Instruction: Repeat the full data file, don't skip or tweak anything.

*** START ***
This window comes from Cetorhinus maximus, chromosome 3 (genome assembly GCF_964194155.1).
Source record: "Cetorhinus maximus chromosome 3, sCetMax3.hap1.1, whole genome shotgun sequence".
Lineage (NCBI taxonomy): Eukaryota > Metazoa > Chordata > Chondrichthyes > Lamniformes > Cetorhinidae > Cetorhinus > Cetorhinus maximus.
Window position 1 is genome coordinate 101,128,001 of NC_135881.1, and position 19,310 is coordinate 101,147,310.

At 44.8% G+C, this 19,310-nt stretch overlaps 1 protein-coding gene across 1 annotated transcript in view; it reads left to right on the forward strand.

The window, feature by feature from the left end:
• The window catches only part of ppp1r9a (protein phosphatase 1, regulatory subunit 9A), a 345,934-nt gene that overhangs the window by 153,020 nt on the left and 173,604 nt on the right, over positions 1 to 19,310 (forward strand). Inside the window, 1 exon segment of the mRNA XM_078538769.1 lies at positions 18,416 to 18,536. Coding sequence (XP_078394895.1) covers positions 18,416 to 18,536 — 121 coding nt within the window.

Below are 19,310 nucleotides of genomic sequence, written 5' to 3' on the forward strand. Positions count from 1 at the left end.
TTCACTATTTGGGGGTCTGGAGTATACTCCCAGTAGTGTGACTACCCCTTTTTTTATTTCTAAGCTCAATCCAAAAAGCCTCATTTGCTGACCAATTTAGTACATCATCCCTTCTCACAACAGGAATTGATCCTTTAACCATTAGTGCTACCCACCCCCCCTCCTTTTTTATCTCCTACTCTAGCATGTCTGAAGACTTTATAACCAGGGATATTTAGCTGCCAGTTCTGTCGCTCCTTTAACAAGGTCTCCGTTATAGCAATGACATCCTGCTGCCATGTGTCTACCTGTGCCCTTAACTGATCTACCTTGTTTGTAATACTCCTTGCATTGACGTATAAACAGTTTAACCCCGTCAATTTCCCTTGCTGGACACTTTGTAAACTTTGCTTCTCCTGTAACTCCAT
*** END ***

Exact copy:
This window comes from Cetorhinus maximus, chromosome 3 (genome assembly GCF_964194155.1).
Source record: "Cetorhinus maximus chromosome 3, sCetMax3.hap1.1, whole genome shotgun sequence".
Lineage (NCBI taxonomy): Eukaryota > Metazoa > Chordata > Chondrichthyes > Lamniformes > Cetorhinidae > Cetorhinus > Cetorhinus maximus.
Window position 1 is genome coordinate 101,128,001 of NC_135881.1, and position 19,310 is coordinate 101,147,310.

At 44.8% G+C, this 19,310-nt stretch overlaps 1 protein-coding gene across 1 annotated transcript in view; it reads left to right on the forward strand.

The window, feature by feature from the left end:
• The window catches only part of ppp1r9a (protein phosphatase 1, regulatory subunit 9A), a 345,934-nt gene that overhangs the window by 153,020 nt on the left and 173,604 nt on the right, over positions 1 to 19,310 (forward strand). Inside the window, 1 exon segment of the mRNA XM_078538769.1 lies at positions 18,416 to 18,536. Coding sequence (XP_078394895.1) covers positions 18,416 to 18,536 — 121 coding nt within the window.

Below are 19,310 nucleotides of genomic sequence, written 5' to 3' on the forward strand. Positions count from 1 at the left end.
TTCACTATTTGGGGGTCTGGAGTATACTCCCAGTAGTGTGACTACCCCTTTTTTTATTTCTAAGCTCAATCCAAAAAGCCTCATTTGCTGACCAATTTAGTACATCATCCCTTCTCACAACAGGAATTGATCCTTTAACCATTAGTGCTACCCACCCCCCCTCCTTTTTTATCTCCTACTCTAGCATGTCTGAAGACTTTATAACCAGGGATATTTAGCTGCCAGTTCTGTCGCTCCTTTAACAAGGTCTCCGTTATAGCAATGACATCCTGCTGCCATGTGTCTACCTGTGCCCTTAACTGATCTACCTTGTTTGTAATACTCCTTGCATTGACGTATAAACAGTTTAACCCCGTCAATTTCCCTTGCTGGACACTTTGTAAACTTTGCTTCTCCTGTAACTCCAT